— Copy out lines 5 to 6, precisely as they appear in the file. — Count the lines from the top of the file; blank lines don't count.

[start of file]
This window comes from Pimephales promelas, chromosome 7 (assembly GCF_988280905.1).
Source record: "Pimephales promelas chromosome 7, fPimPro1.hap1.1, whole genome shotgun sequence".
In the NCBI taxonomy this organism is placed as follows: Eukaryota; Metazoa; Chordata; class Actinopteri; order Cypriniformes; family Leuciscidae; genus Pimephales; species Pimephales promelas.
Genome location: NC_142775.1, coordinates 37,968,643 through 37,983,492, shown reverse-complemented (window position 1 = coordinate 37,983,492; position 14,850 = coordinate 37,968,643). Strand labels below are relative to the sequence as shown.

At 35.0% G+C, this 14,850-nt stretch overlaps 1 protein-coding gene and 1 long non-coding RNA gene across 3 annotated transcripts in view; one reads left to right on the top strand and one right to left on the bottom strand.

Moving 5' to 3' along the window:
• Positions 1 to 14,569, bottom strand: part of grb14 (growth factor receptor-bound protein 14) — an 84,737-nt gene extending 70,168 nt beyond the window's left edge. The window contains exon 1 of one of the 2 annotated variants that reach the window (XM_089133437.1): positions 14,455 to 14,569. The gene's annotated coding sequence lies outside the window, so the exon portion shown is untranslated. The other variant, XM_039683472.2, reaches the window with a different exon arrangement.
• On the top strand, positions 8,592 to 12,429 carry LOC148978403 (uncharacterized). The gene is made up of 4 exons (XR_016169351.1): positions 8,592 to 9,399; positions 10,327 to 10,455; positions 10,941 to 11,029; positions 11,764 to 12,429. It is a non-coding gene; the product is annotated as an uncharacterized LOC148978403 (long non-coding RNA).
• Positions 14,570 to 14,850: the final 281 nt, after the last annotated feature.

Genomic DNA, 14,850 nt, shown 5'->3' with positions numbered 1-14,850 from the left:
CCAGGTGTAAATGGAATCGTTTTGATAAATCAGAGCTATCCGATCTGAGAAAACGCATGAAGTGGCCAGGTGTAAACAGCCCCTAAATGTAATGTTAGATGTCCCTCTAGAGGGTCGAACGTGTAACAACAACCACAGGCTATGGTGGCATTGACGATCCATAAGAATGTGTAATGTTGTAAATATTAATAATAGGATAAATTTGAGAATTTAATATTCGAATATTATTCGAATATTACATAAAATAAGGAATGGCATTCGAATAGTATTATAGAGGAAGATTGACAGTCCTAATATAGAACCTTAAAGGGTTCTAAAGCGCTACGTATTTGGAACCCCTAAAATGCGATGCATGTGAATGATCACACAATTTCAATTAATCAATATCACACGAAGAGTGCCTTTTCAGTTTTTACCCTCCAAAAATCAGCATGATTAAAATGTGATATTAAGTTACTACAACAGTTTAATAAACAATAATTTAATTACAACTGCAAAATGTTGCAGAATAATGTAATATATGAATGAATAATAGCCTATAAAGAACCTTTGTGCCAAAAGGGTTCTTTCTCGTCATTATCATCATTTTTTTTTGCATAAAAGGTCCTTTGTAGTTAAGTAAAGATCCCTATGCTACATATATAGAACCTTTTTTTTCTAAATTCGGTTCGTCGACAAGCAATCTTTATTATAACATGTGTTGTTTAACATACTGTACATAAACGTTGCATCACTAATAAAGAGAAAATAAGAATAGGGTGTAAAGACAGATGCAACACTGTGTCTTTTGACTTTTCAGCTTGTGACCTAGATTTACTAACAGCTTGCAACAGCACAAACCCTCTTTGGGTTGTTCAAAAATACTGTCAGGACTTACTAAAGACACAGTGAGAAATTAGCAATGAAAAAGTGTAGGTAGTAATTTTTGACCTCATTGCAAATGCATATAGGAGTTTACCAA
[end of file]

At 35.0% G+C, this 14,850-nt stretch overlaps 1 protein-coding gene and 1 long non-coding RNA gene across 3 annotated transcripts in view; one reads left to right on the top strand and one right to left on the bottom strand.

Moving 5' to 3' along the window: